Week over week, in spite of some seemingly big moves during the past week, the markets were pretty much unchanged. The S&P 500, -0.44%; the Dow, -0.31% and the NASDAQ, -1.70%(1) Earnings have come in better than expected for the most part, the economic news remains generally positive and the Fed continues to keep its rate powder dry. While this week’s job report may cause a flurry of action, the markets are likely to continue mostly directionless until the Fed gets moving on its rate hike.
Well, the usual end of the world as we know it crew were out in full throat mid-week last week with the report that the US Gross Domestic Product (GDP) – basically, all the goods and services our economy creates – only grew at 0.2%. This then, say the worriers, indicates a slowing of the economy and a “certain” move to lower stock prices, etc., et. al., ad nauseum.
Couple things. First, as happened last year at this time, we had some pretty tough weather over a lot of the country. This time, we also had companies adjusting to the stronger dollar and we had a long strike on the West Coast slowing the flow of imports and exports. Still, compared with last year’s first quarter, which had the GDP moving down 2.10%, we did okay.
We’ll have two more revisions to these GDP data before they’re final. Whatever they are means very little as they are what’s known as a trailing indicator – simply old news that is good for reminiscing and reviewing but that’s all.
Of much more importance, and also like last year, the economy is now, in fact, continuing to expand. We’re seeing the dollar firm up and it looks as if oil prices are finding a sustainable level.
I’d recommend paying no more attention to reports about this quarter. The market is a forward-looking indicator and part of the Index of Leading Economic Indicators which remain on a positive streak of 14 months running with nothing seeming on the horizon to turn that down. Overall job growth continues quite positive with initial unemployment claims this past week posting the second lowest number since December 1973! Wage growth is starting to increase and corporate profits remain strong.
In other words, the trend is your friend…
I get pretty tired of people stating categorically that we (the US) doesn’t “make anything” anymore; that we’re not competitive in the global markets. Here’s a part of an article from James Surowiecki that he wrote for the New Yorker magazine that should help clear up that misconception.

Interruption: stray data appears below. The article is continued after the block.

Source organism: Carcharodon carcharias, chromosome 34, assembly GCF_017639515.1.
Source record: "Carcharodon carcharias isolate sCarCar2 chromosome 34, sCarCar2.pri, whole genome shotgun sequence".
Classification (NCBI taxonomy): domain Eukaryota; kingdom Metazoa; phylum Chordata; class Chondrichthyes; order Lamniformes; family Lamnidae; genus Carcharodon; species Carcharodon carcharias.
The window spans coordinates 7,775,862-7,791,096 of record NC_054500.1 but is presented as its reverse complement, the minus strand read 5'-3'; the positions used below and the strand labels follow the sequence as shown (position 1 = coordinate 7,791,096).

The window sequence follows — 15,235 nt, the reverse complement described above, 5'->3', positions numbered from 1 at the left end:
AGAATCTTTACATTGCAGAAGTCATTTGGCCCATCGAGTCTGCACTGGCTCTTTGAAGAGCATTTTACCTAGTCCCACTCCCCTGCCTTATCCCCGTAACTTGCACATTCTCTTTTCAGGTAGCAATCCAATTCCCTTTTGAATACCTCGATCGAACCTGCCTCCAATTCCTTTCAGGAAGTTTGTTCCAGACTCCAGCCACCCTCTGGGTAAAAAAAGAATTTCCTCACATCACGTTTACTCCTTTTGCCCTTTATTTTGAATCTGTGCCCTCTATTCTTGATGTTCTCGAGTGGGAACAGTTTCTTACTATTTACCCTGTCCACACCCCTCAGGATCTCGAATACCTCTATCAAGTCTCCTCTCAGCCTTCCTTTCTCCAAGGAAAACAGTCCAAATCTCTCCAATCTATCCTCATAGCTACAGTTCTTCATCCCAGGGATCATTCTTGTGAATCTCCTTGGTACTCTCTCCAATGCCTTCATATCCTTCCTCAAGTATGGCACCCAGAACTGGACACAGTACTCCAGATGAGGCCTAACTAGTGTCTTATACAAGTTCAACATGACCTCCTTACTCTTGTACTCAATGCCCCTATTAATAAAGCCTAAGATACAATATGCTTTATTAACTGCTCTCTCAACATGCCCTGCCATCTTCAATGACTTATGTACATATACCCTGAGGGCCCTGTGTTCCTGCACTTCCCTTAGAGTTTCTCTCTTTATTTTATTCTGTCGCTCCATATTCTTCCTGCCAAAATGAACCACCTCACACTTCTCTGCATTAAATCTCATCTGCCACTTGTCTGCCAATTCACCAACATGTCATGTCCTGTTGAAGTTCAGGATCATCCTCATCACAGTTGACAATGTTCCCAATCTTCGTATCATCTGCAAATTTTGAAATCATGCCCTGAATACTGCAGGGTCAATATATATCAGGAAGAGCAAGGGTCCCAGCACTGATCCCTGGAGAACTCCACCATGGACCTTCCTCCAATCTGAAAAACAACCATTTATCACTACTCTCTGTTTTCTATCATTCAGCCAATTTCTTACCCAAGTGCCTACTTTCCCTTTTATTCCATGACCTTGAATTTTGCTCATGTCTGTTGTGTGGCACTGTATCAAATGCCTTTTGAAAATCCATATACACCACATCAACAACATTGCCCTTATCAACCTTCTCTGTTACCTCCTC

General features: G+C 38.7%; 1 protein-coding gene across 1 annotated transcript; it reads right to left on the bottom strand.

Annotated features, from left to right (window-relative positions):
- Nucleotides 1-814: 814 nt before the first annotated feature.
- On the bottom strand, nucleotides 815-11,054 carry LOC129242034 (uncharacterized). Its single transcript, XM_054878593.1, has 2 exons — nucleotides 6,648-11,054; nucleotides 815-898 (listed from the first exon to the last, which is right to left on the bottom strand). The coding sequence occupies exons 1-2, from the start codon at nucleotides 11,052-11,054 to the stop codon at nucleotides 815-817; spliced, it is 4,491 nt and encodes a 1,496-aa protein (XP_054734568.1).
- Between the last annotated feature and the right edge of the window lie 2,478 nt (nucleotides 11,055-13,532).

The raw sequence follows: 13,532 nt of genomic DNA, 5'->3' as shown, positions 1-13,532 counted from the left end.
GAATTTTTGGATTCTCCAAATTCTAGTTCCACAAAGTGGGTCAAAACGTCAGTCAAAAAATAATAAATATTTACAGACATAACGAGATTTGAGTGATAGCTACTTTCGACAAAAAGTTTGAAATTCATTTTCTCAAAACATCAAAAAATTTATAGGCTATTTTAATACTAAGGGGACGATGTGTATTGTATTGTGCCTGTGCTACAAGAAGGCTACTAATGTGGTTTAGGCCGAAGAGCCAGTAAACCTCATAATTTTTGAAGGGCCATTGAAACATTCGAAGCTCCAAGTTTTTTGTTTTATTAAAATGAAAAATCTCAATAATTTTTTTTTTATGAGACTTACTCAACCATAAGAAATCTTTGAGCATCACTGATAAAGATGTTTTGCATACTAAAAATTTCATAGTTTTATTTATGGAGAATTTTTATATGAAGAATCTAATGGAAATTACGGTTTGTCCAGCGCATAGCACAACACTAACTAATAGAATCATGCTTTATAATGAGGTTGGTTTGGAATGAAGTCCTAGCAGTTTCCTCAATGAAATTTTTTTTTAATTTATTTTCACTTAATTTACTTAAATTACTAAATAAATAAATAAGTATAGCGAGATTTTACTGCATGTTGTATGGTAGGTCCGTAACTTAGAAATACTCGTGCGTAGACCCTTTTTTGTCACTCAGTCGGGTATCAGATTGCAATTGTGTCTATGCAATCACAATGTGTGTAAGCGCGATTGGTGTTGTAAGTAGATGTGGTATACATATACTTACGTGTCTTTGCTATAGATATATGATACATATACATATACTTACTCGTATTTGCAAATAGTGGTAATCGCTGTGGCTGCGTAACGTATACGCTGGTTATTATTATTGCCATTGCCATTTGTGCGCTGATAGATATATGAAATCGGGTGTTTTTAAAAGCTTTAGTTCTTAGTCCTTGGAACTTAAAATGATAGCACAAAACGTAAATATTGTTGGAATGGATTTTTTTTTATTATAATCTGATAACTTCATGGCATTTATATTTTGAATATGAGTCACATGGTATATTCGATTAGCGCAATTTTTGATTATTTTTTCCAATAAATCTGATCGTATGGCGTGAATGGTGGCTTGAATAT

“Meanwhile, the outlook for industry is better than it’s been in a long time. American manufacturing was decimated during the first decade of this century, with six million jobs gone, and it was easy to believe that manufacturing was a lost cause. Yet it still accounts for more than two trillion dollars in output, and American factories are still among the most productive in the world. What’s more, energy costs here are falling, and labor costs abroad are rising. Suddenly, the US seems like a reasonably affordable place to make high-end products, like GE’s jet engines and gas and wind turbines. There’s a growing market for such products, too. As developing countries get richer, they’re spending more on power, transportation infrastructure, and health care.
This kind of manufacturing, with its automated, high-tech factories, doesn’t create as many jobs as old-fashioned heavy industry, but the gains are still significant.
In the past six years, GE has opened more than twenty new plants and added more than sixteen thousand new workers in the US. Advanced manufacturing is a major driver of innovative activity, exports, and economic growth.”
Further, in April, the ISM manufacturing index, which measures factory sentiment around the country, showed fifteen of eighteen industries reporting growth. That was an improvement from the ten industries reporting growth in March. In addition, the two most forward looking indexes, new orders and production, showed their largest gains since late last year.
This is additional reinforcement that the economy is, at its most basic levels, continuing to grow and that our manufacturing sector is, in fact, thriving and growing.
A point about market volatility
Looking at them on a day-to-day basis, the daily market changes can prove to be a touch unsettling to many investors and have been known to even cause inappropriate decisions to be made. Please keep these following statistics in mind.
According to the fine folk at S&P/Dow Jones Indices, going back to 1950, the majority of daily gains and losses take place in a pretty narrow percentage range. For instance, about 80% of the market’s daily moves are between plus and minus just 1%. Almost 99% of all daily moves swing between plus and minus 3%. Here’s the catch.
We know there are times when the market blows outside these ranges and, especially when the swing is down, the desire to get out may grab you. Hold that thought! The truth about the big down days is that most of them occur within the same periods as the big up moves.
Ignore the headlines! Stay with quality!
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